This week sees the return of Portsmouth’s annual Holmes Fest and organiser Matt Wingett reveals the real story of Arthur Conan Doyle in Pompey while challenging your knowledge of the famous author’s local life.
The first night of Holmes Fest, Three Cheers for Arthur Conan Doyle, takes place on 27th June, a night of storytelling, film, music and fun at The Square Tower, Portsmouth, and you can book your tickets here.
Countless stories go around about the great writer Arthur Conan Doyle’s life in Southsea – some true, some false. Do you know which is which? Scroll down past each’s question picture to find out.
1) Arthur Conan Doyle played in goal for Portsmouth Football Club.
FALSE-ish. Arthur Conan Doyle lived in Portsmouth between 1882 and 1890. PFC was founded in 1898. By 1898 he was living in Hindhead, and his footballing days were behind him!
That said, he did play as a goalie for the amateur Portsmouth Association Football Club. He played under the false name of A C Smith, because gentlemen shouldn’t be seen to be playing with the lower classes!
2) Arthur was so poor, he swapped consultations for food.
TRUE. In his early years in Portsmouth he struggled to build up a client base. With little money, he offered services for goods. He was particularly grateful for one grocer who had recurring epileptic fits, meaning that he at least got a regular supply of food!
3) Because Arthur Conan Doyle was a scientist, he was just like his creation, the super-rational Sherlock Holmes.
FALSE. Arthur was certainly a scientist, and he experimented in all manner of things – but he was very different from the sometimes arrogant sleuth. Arthur also wrote horror stories – but he wasn’t a monster either!
4) Arthur started believing in ghosts while he lived in Southsea.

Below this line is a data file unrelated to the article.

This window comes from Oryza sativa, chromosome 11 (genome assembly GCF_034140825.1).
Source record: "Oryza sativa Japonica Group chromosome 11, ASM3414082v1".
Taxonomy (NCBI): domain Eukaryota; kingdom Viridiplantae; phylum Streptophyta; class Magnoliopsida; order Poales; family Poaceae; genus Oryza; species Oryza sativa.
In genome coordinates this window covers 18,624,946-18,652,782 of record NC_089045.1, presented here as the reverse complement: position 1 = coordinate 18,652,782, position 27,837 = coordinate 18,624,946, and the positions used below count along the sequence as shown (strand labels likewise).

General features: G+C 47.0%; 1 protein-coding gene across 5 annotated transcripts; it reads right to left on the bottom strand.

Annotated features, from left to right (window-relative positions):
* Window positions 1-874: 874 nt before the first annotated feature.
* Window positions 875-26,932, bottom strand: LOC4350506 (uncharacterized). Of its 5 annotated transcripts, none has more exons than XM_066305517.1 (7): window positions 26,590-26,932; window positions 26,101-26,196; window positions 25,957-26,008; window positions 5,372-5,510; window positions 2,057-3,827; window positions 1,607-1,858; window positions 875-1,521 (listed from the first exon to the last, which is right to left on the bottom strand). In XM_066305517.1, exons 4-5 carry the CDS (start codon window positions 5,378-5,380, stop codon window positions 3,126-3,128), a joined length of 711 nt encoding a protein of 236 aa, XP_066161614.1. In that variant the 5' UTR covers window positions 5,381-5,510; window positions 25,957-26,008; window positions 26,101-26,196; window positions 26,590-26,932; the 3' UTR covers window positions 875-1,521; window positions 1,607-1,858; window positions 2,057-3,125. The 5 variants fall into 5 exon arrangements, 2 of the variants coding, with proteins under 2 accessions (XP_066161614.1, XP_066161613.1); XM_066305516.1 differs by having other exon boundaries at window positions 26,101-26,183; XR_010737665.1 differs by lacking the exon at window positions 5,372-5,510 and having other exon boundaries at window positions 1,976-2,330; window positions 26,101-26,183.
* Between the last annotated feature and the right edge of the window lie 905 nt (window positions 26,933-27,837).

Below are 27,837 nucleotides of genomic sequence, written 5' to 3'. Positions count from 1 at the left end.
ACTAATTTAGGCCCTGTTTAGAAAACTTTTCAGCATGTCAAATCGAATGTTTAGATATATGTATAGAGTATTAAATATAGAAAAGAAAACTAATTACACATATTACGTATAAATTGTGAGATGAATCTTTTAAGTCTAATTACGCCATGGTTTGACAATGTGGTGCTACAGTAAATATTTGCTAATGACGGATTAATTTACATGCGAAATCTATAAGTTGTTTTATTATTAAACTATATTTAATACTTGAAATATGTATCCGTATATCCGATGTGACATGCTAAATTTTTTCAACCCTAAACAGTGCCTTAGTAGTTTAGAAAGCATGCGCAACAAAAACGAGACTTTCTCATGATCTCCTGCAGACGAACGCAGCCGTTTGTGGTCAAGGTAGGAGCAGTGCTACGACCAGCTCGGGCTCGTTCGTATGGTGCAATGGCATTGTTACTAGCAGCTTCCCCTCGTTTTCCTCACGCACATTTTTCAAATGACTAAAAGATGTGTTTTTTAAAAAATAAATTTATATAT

TRUE. After seeing a medium called Mr Horsted in Portsmouth, he became convinced by the reality of spirit communication and wrote about his belief to Light magazine in 1887.
5) Arthur Conan Doyle created The Mummy story which has been a staple of Hollywood to this very day.
TRUE. Conan Doyle wrote two Mummy horror stories, Lot 249 and The Ring of Thoth, the latter bearing a marked resemblance to the 1932 movie. Conan Doyle was never credited for these stories, but it’s safe to say he created the Mummy genre.
6) Arthur Conan Doyle was an atheist in Southsea.
TRUE and FALSE. When he first arrived, Conan Doyle was filled with rational beliefs, especially after his medical degree. However, after meeting Southsea resident Major General Alfred Wilks Drayson, he started to investigate ghosts and later changed his mind.
He did, however, argue with the Reverend Charles Russell Tompkins of St Jude’s Church, writing later: “I have no love for the cloth… Just as cotton, which is in itself the most harmless substance in the world becomes dangerous on being dipped in nitric acid, so the mildest of mortals is to be feared if he is once soaked in sectarian religion.”
7) Arthur gave a talk demonstrating the many birds he had shot in the Arctic during his time working as a surgeon on a whaler.
FALSE. He was asked to give a talk to the Portsmouth Philosophical and Literary Society about birdlife in the Arctic. He borrowed some stuffed specimens and the audience became convinced he’d shot them all himself! (He did, however, work as ship’s surgeon on a whaler.)
8) Arthur was inspired by two Portsmouth-born writers, George Meredith and Sir Walter Besant.
TRUE. Arthur cites both writers as inspirations. He built a strong friendship with Meredith over many years, and attended a dinner in honour of Besant in later life.
9) Conan Doyle was a founder member of the Hampshire Society for Psychical Research.
TRUE. In his last years living in Southsea he became increasingly interested by the paranormal. He was also a member of the national Society for Psychical Research and The Ghost Club.
10) Arthur Conan Doyle played golf in the USA with another one-time Southsea resident, Rudyard Kipling.
TRUE. In later life Arthur visited Kipling in the USA and they played an impromptu game of golf in a field while discussing Southsea, much to the surprise of the locals.
This year’s Holmes Fest 2018 theme is Sign of the Seven, featuring 7 great events to celebrate Conan Doyle’s life in Portsmouth, crime, fiction, Victoriana and Portsmouth, with specially written stories, songs and poems.
The programme includes a ghostly investigation of the King’s Theatre, Southsea, a talk on the origins of Sherlock Holmes’s most famous novel – The Hound of the Baskervilles – and you can finish it all off the following week with a brewery tour and silent movie, watching none other than Conan Doyle’s The Lost World. Along the way there will be duelling, top hats, Steampunk goggles, cups of tea, beer, a lightshow and a prize for the best dressed Victorian.